Digital Book Design and Publishing
My copy of Digital Book Design and Publishing by Douglas Holleley arrived yesterday. This was one of the books that got so many recommendations that I ordered it sight unseen from the publisher. (Note:the reason it took so long to arrive is that Holleley was away traveling. I’m guessing folks who order today will get their copies more quickly.)
I haven’t made it all the way through the book yet. Some of the stuff covered is not really of interest to me – the section on scanning, for instance, is well done but of very limited use to me. But the parts that I’ve looked at are impressive in how they communicate what I want to know and manage to sneak in other stuff that I didn’t know I wanted to know.
I found the first chapter, titled “The Nature of the Book” to be particularly illuminating. It’s something of a rumination on what makes books book-like and other things not-book-like. To quote a passage:
In a book one looks at images and words sequentially. The author has the power to control the nature of the experience by altering the order of the pages so that the reader can be led through the work in a pre-determined path.
Photographers such as Minor White and Nathan Lyons have demonstrated through their art-practice and teaching, that the thoughtful sequencing of images is an almost indispensable tool of visual authorship. Keith Smith in The Structure of the Visual Book, has codified many of Lyon’s thoughts on this matter and the reader of this book is encouraged to refer to Smith’s volume. Both White and Lyons see the sequence as a strategy independent of the forum in which the images are viewed, seeing it as equally valid for exhibitions, portfolios, or books. However, of these choices, the book presents the greatest opportunity to realize the full power of this approach.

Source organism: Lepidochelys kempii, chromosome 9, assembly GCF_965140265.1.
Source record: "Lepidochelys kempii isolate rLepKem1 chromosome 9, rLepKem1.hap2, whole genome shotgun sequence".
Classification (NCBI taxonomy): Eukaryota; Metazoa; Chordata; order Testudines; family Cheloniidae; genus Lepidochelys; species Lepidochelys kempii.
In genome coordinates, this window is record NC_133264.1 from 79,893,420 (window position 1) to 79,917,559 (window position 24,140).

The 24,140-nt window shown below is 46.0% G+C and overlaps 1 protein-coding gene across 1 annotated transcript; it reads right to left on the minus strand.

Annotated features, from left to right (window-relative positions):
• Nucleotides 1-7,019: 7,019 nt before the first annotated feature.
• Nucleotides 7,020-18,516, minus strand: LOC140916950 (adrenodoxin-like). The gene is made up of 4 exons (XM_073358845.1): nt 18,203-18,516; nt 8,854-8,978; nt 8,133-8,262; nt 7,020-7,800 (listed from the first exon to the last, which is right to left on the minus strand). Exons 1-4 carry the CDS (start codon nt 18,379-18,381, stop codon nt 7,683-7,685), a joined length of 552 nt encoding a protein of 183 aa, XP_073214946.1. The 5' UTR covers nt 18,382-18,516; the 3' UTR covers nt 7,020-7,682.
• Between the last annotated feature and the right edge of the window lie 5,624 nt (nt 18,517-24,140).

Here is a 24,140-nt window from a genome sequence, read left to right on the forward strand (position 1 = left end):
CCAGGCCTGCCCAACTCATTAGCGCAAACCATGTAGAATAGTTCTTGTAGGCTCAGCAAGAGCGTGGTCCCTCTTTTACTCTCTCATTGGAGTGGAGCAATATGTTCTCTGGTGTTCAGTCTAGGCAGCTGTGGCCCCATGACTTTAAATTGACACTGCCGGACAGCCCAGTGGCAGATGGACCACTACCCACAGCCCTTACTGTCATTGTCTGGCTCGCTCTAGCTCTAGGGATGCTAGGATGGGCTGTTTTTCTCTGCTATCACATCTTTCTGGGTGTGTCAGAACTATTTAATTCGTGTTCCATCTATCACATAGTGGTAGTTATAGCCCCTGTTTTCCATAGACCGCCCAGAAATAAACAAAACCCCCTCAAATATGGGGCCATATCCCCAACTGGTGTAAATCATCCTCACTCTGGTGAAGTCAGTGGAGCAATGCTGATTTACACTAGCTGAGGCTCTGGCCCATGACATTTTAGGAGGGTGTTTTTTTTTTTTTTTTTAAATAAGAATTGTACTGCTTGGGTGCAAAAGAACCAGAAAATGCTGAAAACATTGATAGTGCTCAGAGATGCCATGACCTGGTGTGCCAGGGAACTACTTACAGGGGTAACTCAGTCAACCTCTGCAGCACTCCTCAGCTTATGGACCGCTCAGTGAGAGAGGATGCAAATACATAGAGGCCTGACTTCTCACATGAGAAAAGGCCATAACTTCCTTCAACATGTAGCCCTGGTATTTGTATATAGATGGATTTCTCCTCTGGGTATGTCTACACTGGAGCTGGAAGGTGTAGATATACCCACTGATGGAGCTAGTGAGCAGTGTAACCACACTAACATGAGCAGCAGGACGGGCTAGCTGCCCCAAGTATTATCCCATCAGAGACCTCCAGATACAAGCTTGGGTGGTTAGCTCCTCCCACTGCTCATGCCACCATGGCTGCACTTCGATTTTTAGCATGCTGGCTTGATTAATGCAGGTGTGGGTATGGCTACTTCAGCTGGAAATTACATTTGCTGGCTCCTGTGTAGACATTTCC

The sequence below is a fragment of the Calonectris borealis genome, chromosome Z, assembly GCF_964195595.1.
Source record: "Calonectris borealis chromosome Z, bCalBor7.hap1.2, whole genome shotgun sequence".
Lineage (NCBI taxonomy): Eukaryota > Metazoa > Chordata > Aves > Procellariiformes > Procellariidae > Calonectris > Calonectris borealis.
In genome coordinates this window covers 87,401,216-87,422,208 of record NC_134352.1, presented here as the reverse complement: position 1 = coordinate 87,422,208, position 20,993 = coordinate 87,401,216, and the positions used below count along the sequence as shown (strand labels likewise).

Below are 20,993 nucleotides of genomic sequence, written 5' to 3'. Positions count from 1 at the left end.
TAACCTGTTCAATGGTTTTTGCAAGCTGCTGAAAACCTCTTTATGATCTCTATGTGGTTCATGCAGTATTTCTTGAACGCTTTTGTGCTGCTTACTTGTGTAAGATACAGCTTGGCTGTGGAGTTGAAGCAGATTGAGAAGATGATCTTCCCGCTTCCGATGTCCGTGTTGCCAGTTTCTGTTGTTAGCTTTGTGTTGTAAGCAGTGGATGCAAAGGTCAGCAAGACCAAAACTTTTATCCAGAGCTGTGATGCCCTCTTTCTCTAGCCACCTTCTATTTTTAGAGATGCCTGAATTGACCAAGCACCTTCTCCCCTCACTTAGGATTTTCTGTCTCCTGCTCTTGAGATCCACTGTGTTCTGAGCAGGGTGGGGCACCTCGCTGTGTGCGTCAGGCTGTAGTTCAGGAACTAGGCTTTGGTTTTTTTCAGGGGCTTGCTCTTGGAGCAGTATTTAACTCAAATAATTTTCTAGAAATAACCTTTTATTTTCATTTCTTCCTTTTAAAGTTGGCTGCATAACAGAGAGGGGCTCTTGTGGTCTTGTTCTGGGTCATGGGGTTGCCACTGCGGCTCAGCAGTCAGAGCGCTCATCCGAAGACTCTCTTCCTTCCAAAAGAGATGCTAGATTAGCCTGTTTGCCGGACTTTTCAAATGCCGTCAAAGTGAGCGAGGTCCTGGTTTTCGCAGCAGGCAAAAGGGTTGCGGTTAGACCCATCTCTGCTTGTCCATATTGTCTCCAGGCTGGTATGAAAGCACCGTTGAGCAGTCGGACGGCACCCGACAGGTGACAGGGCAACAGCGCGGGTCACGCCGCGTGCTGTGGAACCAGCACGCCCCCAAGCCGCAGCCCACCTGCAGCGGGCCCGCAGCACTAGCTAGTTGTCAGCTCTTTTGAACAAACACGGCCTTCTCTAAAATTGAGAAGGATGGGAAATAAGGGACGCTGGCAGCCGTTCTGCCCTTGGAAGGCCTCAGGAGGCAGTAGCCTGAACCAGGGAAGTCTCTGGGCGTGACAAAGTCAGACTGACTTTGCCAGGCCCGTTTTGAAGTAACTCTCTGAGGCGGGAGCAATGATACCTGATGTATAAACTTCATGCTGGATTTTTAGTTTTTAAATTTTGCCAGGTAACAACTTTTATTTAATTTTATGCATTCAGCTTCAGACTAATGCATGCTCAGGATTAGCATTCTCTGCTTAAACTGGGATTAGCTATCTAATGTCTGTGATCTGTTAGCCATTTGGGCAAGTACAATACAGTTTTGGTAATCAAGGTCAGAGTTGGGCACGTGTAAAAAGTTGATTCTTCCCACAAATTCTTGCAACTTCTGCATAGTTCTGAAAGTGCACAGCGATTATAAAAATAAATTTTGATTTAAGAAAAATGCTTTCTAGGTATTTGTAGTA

Naturally, I read this passage in a moment of great personal weakness and have already ordered Smith’s The Structure of the Visual Book, even going so far as to hit the ‘instant gratification’ button on Amazon.com, so that book should be in my hands late Monday.
In the meantime, I highly recommend Holleley’s book. It’s opening my eyes to a lot of book design issues, which is nice but also will complicate my SoFoBoMo efforts.
Oh, well. Ain’t nothing easy.